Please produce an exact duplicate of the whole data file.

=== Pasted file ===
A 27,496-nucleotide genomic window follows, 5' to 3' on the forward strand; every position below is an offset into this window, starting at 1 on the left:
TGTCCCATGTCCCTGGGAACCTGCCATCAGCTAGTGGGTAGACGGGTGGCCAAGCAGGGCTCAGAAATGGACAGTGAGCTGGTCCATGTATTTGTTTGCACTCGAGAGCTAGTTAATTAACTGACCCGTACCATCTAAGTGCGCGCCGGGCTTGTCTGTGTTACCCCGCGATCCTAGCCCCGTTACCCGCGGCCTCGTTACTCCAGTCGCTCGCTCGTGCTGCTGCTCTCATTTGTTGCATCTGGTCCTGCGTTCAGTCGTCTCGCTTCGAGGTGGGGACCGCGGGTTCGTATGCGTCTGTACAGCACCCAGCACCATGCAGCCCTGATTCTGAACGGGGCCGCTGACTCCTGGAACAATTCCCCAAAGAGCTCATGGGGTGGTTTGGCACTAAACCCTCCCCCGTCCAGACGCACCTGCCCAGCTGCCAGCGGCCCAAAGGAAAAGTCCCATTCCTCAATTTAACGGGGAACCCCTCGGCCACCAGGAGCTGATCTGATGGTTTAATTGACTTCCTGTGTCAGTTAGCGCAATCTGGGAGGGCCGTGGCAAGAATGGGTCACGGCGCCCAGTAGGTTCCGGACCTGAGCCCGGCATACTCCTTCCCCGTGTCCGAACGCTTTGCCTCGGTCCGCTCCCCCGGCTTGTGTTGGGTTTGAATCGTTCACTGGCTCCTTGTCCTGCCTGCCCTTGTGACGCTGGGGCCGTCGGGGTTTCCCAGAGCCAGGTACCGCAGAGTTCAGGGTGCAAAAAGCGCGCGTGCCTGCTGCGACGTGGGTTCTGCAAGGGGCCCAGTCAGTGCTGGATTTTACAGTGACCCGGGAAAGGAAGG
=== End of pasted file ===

A 27,496-nucleotide genomic window follows, 5' to 3' on the forward strand; every position below is an offset into this window, starting at 1 on the left:
TGTCCCATGTCCCTGGGAACCTGCCATCAGCTAGTGGGTAGACGGGTGGCCAAGCAGGGCTCAGAAATGGACAGTGAGCTGGTCCATGTATTTGTTTGCACTCGAGAGCTAGTTAATTAACTGACCCGTACCATCTAAGTGCGCGCCGGGCTTGTCTGTGTTACCCCGCGATCCTAGCCCCGTTACCCGCGGCCTCGTTACTCCAGTCGCTCGCTCGTGCTGCTGCTCTCATTTGTTGCATCTGGTCCTGCGTTCAGTCGTCTCGCTTCGAGGTGGGGACCGCGGGTTCGTATGCGTCTGTACAGCACCCAGCACCATGCAGCCCTGATTCTGAACGGGGCCGCTGACTCCTGGAACAATTCCCCAAAGAGCTCATGGGGTGGTTTGGCACTAAACCCTCCCCCGTCCAGACGCACCTGCCCAGCTGCCAGCGGCCCAAAGGAAAAGTCCCATTCCTCAATTTAACGGGGAACCCCTCGGCCACCAGGAGCTGATCTGATGGTTTAATTGACTTCCTGTGTCAGTTAGCGCAATCTGGGAGGGCCGTGGCAAGAATGGGTCACGGCGCCCAGTAGGTTCCGGACCTGAGCCCGGCATACTCCTTCCCCGTGTCCGAACGCTTTGCCTCGGTCCGCTCCCCCGGCTTGTGTTGGGTTTGAATCGTTCACTGGCTCCTTGTCCTGCCTGCCCTTGTGACGCTGGGGCCGTCGGGGTTTCCCAGAGCCAGGTACCGCAGAGTTCAGGGTGCAAAAAGCGCGCGTGCCTGCTGCGACGTGGGTTCTGCAAGGGGCCCAGTCAGTGCTGGATTTTACAGTGACCCGGGAAAGGAAGG